The Weakest Link is back with Jane Lynch at the helm! The actress hosts the revival of the 2000 game show, delivering her own Anne Robinson-twist by channeling her snarky Glee character Sue Sylvester.
"I always say that Sue Sylvester lives about a quarter of an inch below the skin, below the surface that you see here," Lynch tells ET's Rachel Smith. "So I just kinda scratch her out and she can come out like the ride of the Valkyries... She's definitely in attendance when I'm doing The Weakest Link."
The primetime quiz show tests trivia knowledge. Robinson hosted both the original British and spinoff American editions, delivering her own brand of cutting remarks when the contestants were exiled.
"Of course my brand is sarcasm, and cruelty is my own individual unique brand," Lynch jokes. "And of course Anne has hers. So it was just a really fun thing to watch her because I watched a lot of the episodes on YouTube when she did them in Britain and when she did them here, and she is a joy to watch. She really inspired me and I love the way she helmed the ship. I hope I do it justice."
The latest iteration is a lot more high tech, with a bigger and more dramatic set. "We've got a tunnel where I've dismissed people and I say goodbye," Lynch teases. There's also $1 million at stake.
Thirteen episodes were shot safely during quarantine in just five days, and the smartest people don't always win that million dollar prize.
"We had a guy who had a degree from MIT and he was out in the first round because he was asked a Britney Spears question and he was asked a question about a 1970s television commercial and he didn't know. Bye bye," Lynch recalls, adding that they have no idea the questions they will be asked. "Had we given him questions on quantum physics or literature he might’ve made it all the way to the end. But he got two pop culture questions and he's gone in the first round."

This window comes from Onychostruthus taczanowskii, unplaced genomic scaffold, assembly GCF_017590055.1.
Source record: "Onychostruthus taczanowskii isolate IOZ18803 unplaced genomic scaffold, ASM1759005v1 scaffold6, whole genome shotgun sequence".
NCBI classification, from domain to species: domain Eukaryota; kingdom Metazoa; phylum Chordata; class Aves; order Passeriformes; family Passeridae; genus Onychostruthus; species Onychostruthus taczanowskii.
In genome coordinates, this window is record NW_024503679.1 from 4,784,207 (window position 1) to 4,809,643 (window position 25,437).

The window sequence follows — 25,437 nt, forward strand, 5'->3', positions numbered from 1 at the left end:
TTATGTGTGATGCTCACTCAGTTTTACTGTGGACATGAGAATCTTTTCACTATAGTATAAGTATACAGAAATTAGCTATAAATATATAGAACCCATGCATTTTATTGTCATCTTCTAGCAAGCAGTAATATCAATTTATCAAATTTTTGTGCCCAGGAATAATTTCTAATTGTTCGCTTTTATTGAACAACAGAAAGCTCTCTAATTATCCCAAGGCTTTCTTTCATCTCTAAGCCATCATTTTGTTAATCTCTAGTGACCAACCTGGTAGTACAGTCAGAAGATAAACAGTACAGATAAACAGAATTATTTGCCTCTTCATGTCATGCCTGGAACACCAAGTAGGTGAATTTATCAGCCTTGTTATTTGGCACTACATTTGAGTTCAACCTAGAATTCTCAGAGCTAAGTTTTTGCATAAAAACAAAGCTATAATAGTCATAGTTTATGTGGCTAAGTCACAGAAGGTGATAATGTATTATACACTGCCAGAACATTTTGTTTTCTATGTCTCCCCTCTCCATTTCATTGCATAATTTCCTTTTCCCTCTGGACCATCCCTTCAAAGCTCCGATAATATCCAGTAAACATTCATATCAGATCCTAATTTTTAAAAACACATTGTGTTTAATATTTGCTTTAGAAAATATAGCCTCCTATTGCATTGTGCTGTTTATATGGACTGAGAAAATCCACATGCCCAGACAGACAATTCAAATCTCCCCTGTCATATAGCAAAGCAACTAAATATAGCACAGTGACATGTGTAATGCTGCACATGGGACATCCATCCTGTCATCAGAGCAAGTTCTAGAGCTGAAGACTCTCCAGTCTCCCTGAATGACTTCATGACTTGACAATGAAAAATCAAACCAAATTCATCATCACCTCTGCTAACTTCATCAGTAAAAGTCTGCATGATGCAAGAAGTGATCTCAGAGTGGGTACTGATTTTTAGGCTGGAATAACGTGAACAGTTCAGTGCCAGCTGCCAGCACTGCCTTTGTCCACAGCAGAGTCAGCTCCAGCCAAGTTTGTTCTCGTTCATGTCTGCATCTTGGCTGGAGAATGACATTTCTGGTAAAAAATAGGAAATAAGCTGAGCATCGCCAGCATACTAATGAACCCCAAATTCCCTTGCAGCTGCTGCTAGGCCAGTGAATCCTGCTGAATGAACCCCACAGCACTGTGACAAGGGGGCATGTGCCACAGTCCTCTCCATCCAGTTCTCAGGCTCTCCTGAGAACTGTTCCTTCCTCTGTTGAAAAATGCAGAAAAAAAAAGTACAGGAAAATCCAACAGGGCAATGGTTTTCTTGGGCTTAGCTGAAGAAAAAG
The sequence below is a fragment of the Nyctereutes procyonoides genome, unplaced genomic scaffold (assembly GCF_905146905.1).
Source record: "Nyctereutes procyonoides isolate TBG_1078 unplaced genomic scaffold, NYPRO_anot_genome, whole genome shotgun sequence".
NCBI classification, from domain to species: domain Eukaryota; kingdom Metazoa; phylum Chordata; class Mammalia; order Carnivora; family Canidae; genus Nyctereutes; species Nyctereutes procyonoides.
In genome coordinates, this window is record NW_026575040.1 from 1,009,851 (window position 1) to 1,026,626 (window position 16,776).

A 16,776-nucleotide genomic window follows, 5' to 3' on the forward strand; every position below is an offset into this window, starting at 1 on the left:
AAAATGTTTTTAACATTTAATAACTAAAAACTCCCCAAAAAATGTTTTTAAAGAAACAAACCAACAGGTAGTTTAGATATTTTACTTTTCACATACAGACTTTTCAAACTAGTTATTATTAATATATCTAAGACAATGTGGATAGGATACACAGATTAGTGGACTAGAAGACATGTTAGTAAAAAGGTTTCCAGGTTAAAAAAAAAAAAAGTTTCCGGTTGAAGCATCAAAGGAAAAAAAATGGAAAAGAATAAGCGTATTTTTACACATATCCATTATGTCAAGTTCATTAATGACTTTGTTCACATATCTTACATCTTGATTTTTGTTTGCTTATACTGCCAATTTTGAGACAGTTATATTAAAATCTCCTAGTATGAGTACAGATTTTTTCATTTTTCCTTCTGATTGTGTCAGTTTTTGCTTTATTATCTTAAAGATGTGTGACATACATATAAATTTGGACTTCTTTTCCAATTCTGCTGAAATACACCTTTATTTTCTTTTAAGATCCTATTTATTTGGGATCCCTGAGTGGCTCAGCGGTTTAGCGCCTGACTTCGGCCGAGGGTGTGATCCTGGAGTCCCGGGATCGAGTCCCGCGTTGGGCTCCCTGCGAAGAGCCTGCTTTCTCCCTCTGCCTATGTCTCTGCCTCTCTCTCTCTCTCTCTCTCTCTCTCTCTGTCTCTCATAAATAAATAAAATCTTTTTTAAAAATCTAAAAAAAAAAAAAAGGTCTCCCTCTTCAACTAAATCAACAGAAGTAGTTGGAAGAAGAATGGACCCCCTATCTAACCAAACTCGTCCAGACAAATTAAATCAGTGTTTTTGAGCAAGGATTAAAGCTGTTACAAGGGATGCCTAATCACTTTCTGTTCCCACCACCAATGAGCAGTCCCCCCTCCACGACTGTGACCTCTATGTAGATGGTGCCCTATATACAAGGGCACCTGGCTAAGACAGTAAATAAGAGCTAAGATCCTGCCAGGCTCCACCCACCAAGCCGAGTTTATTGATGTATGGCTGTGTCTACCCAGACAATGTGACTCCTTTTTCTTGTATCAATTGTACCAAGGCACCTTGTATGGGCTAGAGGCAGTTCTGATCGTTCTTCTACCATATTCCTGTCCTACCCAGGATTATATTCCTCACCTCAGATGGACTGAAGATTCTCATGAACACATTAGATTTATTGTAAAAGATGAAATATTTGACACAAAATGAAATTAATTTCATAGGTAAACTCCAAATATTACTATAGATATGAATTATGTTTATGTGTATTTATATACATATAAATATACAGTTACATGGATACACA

Lynch says people will enjoy The Weakest Link and sees it as an educational "escape" from the current climate.
"You can watch it with the entire family. It's an entire hour where we're not talking politics at all, we don't even mention the pandemic. It's just an hour to sit with your family, or by yourself, and test your own trivia knowledge," she notes. "And there will be moments when you feel really smart, and other moments when you feel really dumb. But hopefully you retain some of it and you walk away a better-rounded person, trivia-wise and intellectually."
"It was wonderful to see. They are both really unique extraordinary talents," Lynch praises. As for the possibility of seeing the cast get together for a special reunion, Lynch is up for it.
"We can't necessarily do a reading of one of our movies because they're all improvised, so that would be kind of weird," she quips, adding, "But it would be fun to do something. I would totally be into that."